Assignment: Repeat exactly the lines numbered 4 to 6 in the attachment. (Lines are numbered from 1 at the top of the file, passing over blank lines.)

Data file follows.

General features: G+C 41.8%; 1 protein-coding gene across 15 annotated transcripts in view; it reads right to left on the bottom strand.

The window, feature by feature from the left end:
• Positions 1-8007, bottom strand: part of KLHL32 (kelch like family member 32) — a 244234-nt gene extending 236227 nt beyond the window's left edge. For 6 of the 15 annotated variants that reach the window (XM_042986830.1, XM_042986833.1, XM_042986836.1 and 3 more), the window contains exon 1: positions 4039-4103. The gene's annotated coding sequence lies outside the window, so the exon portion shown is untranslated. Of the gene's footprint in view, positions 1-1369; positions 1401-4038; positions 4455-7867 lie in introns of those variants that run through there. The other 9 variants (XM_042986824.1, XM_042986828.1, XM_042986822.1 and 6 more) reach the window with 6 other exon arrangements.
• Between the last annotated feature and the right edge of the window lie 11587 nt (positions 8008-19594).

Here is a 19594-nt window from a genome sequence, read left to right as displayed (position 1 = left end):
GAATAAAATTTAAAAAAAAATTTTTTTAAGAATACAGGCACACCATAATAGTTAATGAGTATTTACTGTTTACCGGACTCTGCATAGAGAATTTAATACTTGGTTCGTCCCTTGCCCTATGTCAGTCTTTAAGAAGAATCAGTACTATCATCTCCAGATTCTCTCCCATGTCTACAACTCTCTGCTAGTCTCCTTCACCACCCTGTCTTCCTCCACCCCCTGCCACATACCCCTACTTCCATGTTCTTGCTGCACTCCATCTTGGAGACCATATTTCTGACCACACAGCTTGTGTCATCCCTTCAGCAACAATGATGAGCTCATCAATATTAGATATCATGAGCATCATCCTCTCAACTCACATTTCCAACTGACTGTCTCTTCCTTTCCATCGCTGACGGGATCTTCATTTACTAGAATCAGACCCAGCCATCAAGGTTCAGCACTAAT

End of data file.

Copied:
• Between the last annotated feature and the right edge of the window lie 11587 nt (positions 8008-19594).

Here is a 19594-nt window from a genome sequence, read left to right as displayed (position 1 = left end):
GAATAAAATTTAAAAAAAAATTTTTTTAAGAATACAGGCACACCATAATAGTTAATGAGTATTTACTGTTTACCGGACTCTGCATAGAGAATTTAATACTTGGTTCGTCCCTTGCCCTATGTCAGTCTTTAAGAAGAATCAGTACTATCATCTCCAGATTCTCTCCCATGTCTACAACTCTCTGCTAGTCTCCTTCACCACCCTGTCTTCCTCCACCCCCTGCCACATACCCCTACTTCCATGTTCTTGCTGCACTCCATCTTGGAGACCATATTTCTGACCACACAGCTTGTGTCATCCCTTCAGCAACAATGATGAGCTCATCAATATTAGATATCATGAGCATCATCCTCTCAACTCACATTTCCAACTGACTGTCTCTTCCTTTCCATCGCTGACGGGATCTTCATTTACTAGAATCAGACCCAGCCATCAAGGTTCAGCACTAAT